Like many people struggling with mental health issues, getting motivated can be a challenge at times. For me, I basically have two modes — super motivated and completely unmotivated. Over the years, one of my biggest challenges has been finding ways to overcome this.
Looking at what stifles your motivation can reveal a lot of interesting things.
One of the first things I learned was a messy atmosphere contributes directly to me not wanting to do anything. This one is a vicious circle for me — I have this necessity to have everything in a particular place, it has to be organized, clean, and clear. When my family first heard this, they laughed. After all, I was the kid whose room was so messy I literally had to shovel a path to my bed and dresser at times.
What I came to learn was that when my mental health was bad, my drive to keep things organized and clean disappeared. Growing up, I was in a constant bad mental state, so keeping things clean was nearly impossible. How it becomes a vicious circle is it feeds back into everything. I get depressed, things get messy; things get messy, I get depressed.
I’ve also come to learn that as a creative, I crave an element of “mess”.
I call it my ‘creative chaos.’ In order to be motivated, I need a particular atmosphere, but I also require the chaos to fuel my creativity. Finding a way to balance that can be difficult, so this year, I decided to try a new approach.
Part of my desperate need to keep things organized is funnelled into a day planner. It helps keep me focused and on-task. It has, though, also had the power to stifle both my creativity and motivation. Sometimes it’s because there’s too much going on. Others, it’s because it is just a culmination of endless lists. I get the important tasks done, but not so much the other ones.
I’ve had my eye on the Happy Planner by Create 365 since last year, so when they went on sale in December, I decided to jump on it. I picked up a cute planner kit and the ‘productivity’ pack, some new pens, and dove right in.
I fell in love instantly.
When I sat down to work on the prep for January, it was like a breath of fresh air. A blank slate for me to set things up how I wanted, tons of material, and lots of goal-oriented stickers. But what really struck me was how relaxed it made me feel.
The time I set aside for my planner is typically later in the evening. I’ve found, since starting this process, it acts as a decompressor for me. Because I plan a week at a time, I typically use Sunday night to figure out the week ahead. It gives me time to reflect on what happened over the past 7 days, celebrate the items I did manage to accomplish, and set solid goals for the next 7.
Even though there is still a structure to my planner, it’s also creative chaos. Nothing has to fit a certain way, I just put things where they feel right. Sometimes, I’m more methodic. Others, it’s like an explosion of randomness with a semblance of sense tossed in.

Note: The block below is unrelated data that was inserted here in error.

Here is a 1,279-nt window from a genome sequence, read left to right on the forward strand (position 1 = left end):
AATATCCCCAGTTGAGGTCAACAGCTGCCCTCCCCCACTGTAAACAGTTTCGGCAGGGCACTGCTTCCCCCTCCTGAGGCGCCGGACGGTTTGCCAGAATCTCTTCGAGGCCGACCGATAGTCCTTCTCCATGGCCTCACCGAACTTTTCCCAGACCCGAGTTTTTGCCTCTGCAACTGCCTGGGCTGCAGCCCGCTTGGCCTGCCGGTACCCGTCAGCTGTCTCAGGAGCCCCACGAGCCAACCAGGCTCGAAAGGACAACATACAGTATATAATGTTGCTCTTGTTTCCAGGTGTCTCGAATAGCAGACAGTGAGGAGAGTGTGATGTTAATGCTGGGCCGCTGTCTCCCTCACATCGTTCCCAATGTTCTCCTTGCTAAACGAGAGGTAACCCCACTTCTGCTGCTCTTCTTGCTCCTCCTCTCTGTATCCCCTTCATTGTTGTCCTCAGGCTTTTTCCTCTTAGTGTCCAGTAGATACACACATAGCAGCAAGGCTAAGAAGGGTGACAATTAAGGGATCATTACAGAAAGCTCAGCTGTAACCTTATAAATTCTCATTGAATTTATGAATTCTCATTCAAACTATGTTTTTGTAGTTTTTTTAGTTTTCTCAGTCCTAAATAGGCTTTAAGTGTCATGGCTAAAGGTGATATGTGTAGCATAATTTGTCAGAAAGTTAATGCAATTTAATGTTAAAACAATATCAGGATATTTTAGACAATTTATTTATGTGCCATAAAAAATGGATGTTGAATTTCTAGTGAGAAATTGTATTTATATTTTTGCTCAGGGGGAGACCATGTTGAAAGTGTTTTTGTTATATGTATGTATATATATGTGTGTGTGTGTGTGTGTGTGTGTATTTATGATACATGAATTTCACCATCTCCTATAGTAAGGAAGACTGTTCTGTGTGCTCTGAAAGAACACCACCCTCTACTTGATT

Taking this time to be creative at the beginning of the week, as well as setting tangible goals, helps me enter the new week more relaxed. Instead of feeling stressed about having too much to get done, I find myself excited about the things I plan on getting done.
When I start the week with a plan, with set goals, it’s a lot easier to avoid a sense of being overwhelmed.
The whole world doesn’t need to be fixed over the next few days. Every task on my to-do list doesn’t need to be accomplished. Instead, I can focus on the tasks I deemed important for this specific week. Some of those are items that are time-sensitive and need to be done right away, others are things that can be shifted and moved if necessary.
Instead of feeling crushed by all the pending things I want to/need to do, I see a clear path to accomplishing them.
Throughout each day, I keep my planner open on my desk, or near me when I am at home. I make everything vibrant and colourful, so it looks nice when I have it open. Having splashes of colour and creativity around me help inspire me, so that just adds to it.
What it does best, however, is give me a constant “checkpoint” throughout the day. I can plan my day based on the things slated to be accomplished. Checking them off as they are completed pushes me to the next task because I feel good about it.
I stop getting overwhelmed by what needs to be done each day because I no longer feel the pressure to finish everything on my to-do list.
I only need to finish what is a priority for that day.
Rather than making huge lists like I used to, I try to keep it to 1-3 items, outside of my daily work tasks. It takes away the possibility of feeling like there is too much to do, and if I can’t finish the tasks, it’s made it easier to bump them to another day.
It’s also fun to look at.
I try to find funny quotes and things that, overall, just make it pretty, bright, and colourful. It’s been joked that I require a ‘zen workspace’, and that’s not too far from the truth. I need things to be organized a certain way to keep me inspired, but I also need bright colour and fun. Even if I am in a workspace void of my “things”, my planner can serve as that.
In turn, all of these things motivate me to do more, as well as keep my creativity brimming. I feel more relaxed and ready to take on the day when I have everything down on paper.
How about you? What methods do you use to keep yourself motivated and your creativity flowing?